New & Noteworthy, From Nancy Reagan to the God Equation
Recent titles of interest:
LADY JOKER, VOL. 1, by Kaoru Takamura. Translated by Allison Markin Powell and Marie Iida. (Soho Crime, $28.95.) Hinging on a kidnapping plot, Takamura’s prismatic heist novel (published in Japan in 1997) offers a broad indictment of capitalist society.
THE GOD EQUATION: The Quest for a Theory of Everything, by Michio Kaku. (Doubleday, $22.) Kaku, a physicist at the City University of New York and a leading proponent of string field theory, traces the effort to merge relativity and quantum theory, uniting the laws that govern the very large and the very small.
MINOR CHARACTERS: Stories, by Jaime Clarke and others. (Roundabout, paper, $15.95.) After publishing a trilogy of novels (“Vernon Downs” et al.), Clarke gives his supporting cast a turn on center stage, in stories written by him and a handful of other writers he invited to participate.
THE TRIUMPH OF NANCY REAGAN, by Karen Tumulty. (Simon & Schuster, $32.50.) This biography of the former first lady makes clear the extent to which Ronald Reagan depended on her social skills and psychological instincts as he moved from Hollywood into politics.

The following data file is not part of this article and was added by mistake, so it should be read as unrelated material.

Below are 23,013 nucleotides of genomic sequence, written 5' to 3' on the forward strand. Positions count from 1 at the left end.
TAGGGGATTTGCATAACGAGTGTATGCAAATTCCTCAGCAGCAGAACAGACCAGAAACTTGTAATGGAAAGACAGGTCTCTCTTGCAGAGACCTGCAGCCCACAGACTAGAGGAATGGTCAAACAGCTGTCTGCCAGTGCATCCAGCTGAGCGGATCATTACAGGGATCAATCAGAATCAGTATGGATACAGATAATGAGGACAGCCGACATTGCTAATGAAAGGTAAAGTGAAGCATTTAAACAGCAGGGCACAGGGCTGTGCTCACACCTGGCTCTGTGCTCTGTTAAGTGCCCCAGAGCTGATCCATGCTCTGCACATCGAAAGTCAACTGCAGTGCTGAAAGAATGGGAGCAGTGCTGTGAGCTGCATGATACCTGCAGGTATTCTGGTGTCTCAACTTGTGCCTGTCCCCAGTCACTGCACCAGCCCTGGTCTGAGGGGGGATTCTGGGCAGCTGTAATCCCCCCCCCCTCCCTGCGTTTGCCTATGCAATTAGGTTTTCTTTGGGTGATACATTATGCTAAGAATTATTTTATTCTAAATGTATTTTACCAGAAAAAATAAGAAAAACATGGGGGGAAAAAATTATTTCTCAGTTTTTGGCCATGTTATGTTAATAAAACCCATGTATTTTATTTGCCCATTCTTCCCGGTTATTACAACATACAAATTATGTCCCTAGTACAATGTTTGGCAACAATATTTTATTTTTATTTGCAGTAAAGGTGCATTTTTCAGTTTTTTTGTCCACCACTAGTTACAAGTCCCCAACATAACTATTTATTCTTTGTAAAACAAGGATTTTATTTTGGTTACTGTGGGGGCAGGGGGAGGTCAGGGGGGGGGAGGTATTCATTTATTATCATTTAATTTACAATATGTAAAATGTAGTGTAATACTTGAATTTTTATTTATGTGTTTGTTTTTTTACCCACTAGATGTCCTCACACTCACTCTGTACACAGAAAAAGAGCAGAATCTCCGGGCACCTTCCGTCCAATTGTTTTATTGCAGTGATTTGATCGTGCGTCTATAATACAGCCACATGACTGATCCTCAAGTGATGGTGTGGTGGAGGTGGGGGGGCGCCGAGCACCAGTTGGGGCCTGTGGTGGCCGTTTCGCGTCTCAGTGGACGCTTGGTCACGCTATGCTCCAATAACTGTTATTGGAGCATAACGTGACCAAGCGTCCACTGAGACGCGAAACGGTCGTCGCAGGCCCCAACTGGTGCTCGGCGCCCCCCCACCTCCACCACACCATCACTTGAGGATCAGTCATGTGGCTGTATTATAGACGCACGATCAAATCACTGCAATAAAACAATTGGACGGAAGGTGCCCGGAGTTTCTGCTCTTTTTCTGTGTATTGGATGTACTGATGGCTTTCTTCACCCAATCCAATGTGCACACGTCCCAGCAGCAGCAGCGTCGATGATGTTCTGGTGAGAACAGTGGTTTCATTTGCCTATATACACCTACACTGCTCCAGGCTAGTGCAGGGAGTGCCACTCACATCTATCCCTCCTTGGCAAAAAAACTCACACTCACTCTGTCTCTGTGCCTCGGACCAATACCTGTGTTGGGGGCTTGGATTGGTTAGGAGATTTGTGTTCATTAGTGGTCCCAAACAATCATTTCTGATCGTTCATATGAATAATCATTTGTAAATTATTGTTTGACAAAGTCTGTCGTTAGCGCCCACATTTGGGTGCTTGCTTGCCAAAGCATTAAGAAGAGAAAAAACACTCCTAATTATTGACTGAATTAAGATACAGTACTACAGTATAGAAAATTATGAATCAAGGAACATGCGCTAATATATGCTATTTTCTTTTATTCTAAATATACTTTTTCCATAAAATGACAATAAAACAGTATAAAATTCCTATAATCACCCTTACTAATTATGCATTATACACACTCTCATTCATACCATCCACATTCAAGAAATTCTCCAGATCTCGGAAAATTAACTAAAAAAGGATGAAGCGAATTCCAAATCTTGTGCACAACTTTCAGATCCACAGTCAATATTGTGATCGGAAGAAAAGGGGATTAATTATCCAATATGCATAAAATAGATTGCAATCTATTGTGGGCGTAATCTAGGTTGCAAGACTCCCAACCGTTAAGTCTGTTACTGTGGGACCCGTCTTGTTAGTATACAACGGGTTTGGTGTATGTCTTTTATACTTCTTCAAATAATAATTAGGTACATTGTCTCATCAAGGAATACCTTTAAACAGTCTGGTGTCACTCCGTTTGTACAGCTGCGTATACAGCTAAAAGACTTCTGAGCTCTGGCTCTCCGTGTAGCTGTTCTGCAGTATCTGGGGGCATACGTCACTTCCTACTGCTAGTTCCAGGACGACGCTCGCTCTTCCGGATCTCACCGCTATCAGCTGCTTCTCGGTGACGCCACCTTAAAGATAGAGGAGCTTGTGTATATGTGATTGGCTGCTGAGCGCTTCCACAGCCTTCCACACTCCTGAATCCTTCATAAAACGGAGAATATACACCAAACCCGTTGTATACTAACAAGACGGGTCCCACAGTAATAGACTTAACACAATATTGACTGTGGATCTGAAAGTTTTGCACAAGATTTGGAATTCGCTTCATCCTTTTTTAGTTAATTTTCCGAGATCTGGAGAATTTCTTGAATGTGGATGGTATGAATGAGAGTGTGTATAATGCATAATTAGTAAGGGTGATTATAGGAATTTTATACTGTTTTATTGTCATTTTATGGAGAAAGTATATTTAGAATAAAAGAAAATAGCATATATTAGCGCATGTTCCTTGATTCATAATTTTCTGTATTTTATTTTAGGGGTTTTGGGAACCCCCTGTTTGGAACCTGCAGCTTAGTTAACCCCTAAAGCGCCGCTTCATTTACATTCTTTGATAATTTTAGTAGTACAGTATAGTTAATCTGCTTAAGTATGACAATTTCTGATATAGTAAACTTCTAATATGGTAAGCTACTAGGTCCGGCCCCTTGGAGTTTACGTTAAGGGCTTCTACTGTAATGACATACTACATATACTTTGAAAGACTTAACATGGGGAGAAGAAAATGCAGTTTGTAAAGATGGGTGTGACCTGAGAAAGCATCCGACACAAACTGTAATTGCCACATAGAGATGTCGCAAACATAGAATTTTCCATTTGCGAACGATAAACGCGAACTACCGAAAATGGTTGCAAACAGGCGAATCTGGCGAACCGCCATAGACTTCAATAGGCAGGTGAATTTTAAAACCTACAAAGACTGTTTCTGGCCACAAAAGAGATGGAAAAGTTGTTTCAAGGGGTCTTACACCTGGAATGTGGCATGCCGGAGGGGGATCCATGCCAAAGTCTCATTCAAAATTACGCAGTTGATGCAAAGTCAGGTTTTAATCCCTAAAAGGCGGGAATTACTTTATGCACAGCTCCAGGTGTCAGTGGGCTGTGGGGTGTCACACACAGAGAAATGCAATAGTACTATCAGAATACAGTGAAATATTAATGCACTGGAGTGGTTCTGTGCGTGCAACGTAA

BROKEN (IN THE BEST POSSIBLE WAY), by Jenny Lawson. (Holt, $27.99.) With the same humor and candor she honed in “Furiously Happy” and “Let’s Pretend This Never Happened,” Lawson returns to the topic of her depression.
What we’re reading:
Fatima Bhutto’s THE RUNAWAYS is narrated by three teenagers from different backgrounds. Anita is a slum-dwelling Christian in the megalopolis of Karachi, Pakistan. Monty is the Muslim son of one of Karachi’s richest developers. Sunny is a college-bound Indian Muslim migrant in Portsmouth, England. Their alternating voices give a kaleidoscopic feel to the plot, and yield a panoramic look at the roots of radicalism. It’s too cliché to call them troubled; they have the courage and budding intellect to ask difficult questions and search for answers. Their ultimate destination is a jihadi training camp, but nothing about their journeys is predictable.
“I came out here to live,” Monty says in the Iraqi desert, where the three finally intersect. “I came out here to be a part of something beautiful.” But after the ugly reality of exile hits, they face a bloody denouement.
—Adeel Hassan, senior staff editor, National desk
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